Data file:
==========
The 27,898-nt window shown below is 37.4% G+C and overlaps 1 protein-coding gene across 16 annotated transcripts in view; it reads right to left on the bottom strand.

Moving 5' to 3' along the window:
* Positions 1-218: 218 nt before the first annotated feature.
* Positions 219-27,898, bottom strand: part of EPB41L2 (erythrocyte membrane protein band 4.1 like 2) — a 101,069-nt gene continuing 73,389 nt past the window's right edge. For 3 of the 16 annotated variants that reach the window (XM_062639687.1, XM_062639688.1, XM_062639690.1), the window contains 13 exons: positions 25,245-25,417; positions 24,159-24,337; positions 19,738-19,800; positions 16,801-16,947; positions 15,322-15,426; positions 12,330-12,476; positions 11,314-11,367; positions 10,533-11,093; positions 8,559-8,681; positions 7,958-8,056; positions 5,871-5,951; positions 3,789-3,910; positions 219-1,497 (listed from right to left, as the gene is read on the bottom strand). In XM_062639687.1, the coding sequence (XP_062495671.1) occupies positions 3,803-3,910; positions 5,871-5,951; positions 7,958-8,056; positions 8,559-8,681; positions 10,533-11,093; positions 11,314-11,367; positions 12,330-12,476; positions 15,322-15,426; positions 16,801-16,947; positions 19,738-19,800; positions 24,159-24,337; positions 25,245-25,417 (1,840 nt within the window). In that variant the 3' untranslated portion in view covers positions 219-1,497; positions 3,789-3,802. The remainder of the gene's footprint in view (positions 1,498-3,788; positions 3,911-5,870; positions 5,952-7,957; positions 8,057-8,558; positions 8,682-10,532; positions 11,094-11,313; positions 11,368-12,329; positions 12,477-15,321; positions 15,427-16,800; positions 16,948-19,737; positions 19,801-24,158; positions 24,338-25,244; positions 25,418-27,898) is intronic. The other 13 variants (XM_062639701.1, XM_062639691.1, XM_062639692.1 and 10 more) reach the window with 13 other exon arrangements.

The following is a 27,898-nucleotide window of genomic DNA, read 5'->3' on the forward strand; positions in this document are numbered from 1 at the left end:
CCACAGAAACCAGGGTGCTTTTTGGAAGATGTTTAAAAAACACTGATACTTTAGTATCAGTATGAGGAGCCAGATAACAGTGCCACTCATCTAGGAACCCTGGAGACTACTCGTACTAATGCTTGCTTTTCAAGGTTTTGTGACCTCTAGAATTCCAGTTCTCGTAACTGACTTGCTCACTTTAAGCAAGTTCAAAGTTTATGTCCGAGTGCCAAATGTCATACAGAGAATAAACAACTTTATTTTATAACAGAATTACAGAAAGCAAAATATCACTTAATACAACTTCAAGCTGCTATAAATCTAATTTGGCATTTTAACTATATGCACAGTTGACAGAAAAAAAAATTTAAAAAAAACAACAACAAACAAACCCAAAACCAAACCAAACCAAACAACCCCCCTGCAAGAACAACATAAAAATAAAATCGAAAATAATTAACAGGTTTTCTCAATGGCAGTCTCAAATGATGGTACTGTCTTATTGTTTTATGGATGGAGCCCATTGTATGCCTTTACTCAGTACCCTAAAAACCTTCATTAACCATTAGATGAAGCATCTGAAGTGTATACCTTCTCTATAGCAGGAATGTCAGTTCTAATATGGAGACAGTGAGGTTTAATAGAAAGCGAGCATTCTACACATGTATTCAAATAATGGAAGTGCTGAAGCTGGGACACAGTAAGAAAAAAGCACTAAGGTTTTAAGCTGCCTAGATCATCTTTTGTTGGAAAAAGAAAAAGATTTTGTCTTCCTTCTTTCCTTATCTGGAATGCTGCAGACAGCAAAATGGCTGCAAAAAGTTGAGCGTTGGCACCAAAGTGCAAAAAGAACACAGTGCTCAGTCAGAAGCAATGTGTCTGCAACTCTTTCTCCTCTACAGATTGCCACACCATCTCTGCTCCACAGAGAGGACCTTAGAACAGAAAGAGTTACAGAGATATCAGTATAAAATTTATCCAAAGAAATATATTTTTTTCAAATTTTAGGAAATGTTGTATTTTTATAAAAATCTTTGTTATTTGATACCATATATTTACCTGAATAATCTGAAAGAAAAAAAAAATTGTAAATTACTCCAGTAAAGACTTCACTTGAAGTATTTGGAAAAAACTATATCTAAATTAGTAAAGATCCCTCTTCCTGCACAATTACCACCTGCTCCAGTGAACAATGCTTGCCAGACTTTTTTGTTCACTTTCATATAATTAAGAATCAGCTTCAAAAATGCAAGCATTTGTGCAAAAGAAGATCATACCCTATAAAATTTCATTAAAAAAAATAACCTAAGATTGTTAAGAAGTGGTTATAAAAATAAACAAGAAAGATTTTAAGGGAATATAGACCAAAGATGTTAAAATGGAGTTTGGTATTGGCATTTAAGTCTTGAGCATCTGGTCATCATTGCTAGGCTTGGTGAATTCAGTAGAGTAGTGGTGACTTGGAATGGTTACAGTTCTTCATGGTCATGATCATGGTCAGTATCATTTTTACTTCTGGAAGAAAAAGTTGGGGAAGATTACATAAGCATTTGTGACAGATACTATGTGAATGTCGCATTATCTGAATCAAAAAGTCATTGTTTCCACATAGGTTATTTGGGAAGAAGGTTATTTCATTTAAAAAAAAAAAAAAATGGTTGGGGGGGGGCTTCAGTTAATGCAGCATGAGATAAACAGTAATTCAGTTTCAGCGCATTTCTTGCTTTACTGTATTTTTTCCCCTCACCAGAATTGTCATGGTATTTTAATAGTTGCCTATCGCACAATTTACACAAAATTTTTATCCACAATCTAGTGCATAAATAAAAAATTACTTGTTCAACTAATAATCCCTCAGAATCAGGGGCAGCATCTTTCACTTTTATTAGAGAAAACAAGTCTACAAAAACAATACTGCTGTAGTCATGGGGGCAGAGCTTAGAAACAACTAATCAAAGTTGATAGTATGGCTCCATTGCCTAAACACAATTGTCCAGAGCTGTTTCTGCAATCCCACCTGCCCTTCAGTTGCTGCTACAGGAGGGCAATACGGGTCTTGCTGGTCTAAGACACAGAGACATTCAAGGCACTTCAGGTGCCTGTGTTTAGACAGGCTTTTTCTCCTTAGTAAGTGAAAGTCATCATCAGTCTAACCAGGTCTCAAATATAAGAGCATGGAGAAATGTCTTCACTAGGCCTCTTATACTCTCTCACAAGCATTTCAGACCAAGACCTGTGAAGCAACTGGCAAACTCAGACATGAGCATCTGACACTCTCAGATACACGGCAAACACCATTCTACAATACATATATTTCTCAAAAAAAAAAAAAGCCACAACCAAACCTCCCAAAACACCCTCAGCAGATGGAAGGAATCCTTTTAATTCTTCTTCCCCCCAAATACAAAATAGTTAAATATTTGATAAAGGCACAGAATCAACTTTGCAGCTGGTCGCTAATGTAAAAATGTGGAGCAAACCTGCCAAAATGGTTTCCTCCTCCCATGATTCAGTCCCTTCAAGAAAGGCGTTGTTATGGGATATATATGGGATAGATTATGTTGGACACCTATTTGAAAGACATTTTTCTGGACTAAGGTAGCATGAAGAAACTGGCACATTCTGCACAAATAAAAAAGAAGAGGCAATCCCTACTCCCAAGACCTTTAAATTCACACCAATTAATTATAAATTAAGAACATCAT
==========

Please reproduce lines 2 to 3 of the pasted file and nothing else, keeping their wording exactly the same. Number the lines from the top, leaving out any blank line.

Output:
Moving 5' to 3' along the window:
* Positions 1-218: 218 nt before the first annotated feature.